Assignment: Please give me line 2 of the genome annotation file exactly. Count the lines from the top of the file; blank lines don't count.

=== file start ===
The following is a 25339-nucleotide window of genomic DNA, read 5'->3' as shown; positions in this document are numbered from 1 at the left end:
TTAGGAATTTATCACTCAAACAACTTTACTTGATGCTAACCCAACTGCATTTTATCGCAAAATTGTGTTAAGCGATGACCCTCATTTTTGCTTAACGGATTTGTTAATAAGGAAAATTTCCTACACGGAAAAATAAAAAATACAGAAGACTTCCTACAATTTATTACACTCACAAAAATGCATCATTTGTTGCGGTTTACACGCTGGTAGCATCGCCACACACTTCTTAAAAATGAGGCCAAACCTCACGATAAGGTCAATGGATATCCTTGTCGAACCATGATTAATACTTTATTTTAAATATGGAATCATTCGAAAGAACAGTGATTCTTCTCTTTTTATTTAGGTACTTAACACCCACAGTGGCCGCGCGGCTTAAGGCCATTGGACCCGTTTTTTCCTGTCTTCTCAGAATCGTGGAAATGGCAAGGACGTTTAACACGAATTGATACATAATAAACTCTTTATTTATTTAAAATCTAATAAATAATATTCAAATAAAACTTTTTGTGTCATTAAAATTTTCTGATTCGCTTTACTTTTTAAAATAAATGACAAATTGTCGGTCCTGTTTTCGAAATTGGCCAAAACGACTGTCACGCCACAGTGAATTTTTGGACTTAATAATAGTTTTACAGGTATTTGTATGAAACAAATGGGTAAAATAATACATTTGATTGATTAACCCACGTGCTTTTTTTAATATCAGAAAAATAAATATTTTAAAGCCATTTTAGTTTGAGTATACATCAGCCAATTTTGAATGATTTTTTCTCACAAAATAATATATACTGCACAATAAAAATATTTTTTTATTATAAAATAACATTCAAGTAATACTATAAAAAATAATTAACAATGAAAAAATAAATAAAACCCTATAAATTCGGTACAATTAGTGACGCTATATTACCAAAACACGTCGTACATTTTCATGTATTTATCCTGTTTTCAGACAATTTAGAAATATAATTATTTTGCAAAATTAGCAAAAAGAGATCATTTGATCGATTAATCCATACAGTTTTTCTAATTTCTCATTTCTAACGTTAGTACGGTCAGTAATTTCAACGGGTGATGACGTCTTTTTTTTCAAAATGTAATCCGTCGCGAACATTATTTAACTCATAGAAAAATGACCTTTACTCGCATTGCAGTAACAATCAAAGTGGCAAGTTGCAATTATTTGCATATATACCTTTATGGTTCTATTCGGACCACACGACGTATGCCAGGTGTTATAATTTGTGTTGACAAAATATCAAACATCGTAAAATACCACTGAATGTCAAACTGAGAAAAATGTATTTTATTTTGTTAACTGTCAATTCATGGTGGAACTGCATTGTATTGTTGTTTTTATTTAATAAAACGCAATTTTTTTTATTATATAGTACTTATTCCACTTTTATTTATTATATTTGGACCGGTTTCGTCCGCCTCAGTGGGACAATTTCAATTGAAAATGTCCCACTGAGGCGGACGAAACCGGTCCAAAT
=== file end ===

TTAGGAATTTATCACTCAAACAACTTTACTTGATGCTAACCCAACTGCATTTTATCGCAAAATTGTGTTAAGCGATGACCCTCATTTTTGCTTAACGGATTTGTTAATAAGGAAAATTTCCTACACGGAAAAATAAAAAATACAGAAGACTTCCTACAATTTATTACACTCACAAAAATGCATCATTTGTTGCGGTTTACACGCTGGTAGCATCGCCACACACTTCTTAAAAATGAGGCCAAACCTCACGATAAGGTCAATGGATATCCTTGTCGAACCATGATTAATACTTTATTTTAAATATGGAATCATTCGAAAGAACAGTGATTCTTCTCTTTTTATTTAGGTACTTAACACCCACAGTGGCCGCGCGGCTTAAGGCCATTGGACCCGTTTTTTCCTGTCTTCTCAGAATCGTGGAAATGGCAAGGACGTTTAACACGAATTGATACATAATAAACTCTTTATTTATTTAAAATCTAATAAATAATATTCAAATAAAACTTTTTGTGTCATTAAAATTTTCTGATTCGCTTTACTTTTTAAAATAAATGACAAATTGTCGGTCCTGTTTTCGAAATTGGCCAAAACGACTGTCACGCCACAGTGAATTTTTGGACTTAATAATAGTTTTACAGGTATTTGTATGAAACAAATGGGTAAAATAATACATTTGATTGATTAACCCACGTGCTTTTTTTAATATCAGAAAAATAAATATTTTAAAGCCATTTTAGTTTGAGTATACATCAGCCAATTTTGAATGATTTTTTCTCACAAAATAATATATACTGCACAATAAAAATATTTTTTTATTATAAAATAACATTCAAGTAATACTATAAAAAATAATTAACAATGAAAAAATAAATAAAACCCTATAAATTCGGTACAATTAGTGACGCTATATTACCAAAACACGTCGTACATTTTCATGTATTTATCCTGTTTTCAGACAATTTAGAAATATAATTATTTTGCAAAATTAGCAAAAAGAGATCATTTGATCGATTAATCCATACAGTTTTTCTAATTTCTCATTTCTAACGTTAGTACGGTCAGTAATTTCAACGGGTGATGACGTCTTTTTTTTCAAAATGTAATCCGTCGCGAACATTATTTAACTCATAGAAAAATGACCTTTACTCGCATTGCAGTAACAATCAAAGTGGCAAGTTGCAATTATTTGCATATATACCTTTATGGTTCTATTCGGACCACACGACGTATGCCAGGTGTTATAATTTGTGTTGACAAAATATCAAACATCGTAAAATACCACTGAATGTCAAACTGAGAAAAATGTATTTTATTTTGTTAACTGTCAATTCATGGTGGAACTGCATTGTATTGTTGTTTTTATTTAATAAAACGCAATTTTTTTTATTATATAGTACTTATTCCACTTTTATTTATTATATTTGGACCGGTTTCGTCCGCCTCAGTGGGACAATTTCAATTGAAAATGTCCCACTGAGGCGGACGAAACCGGTCCAAAT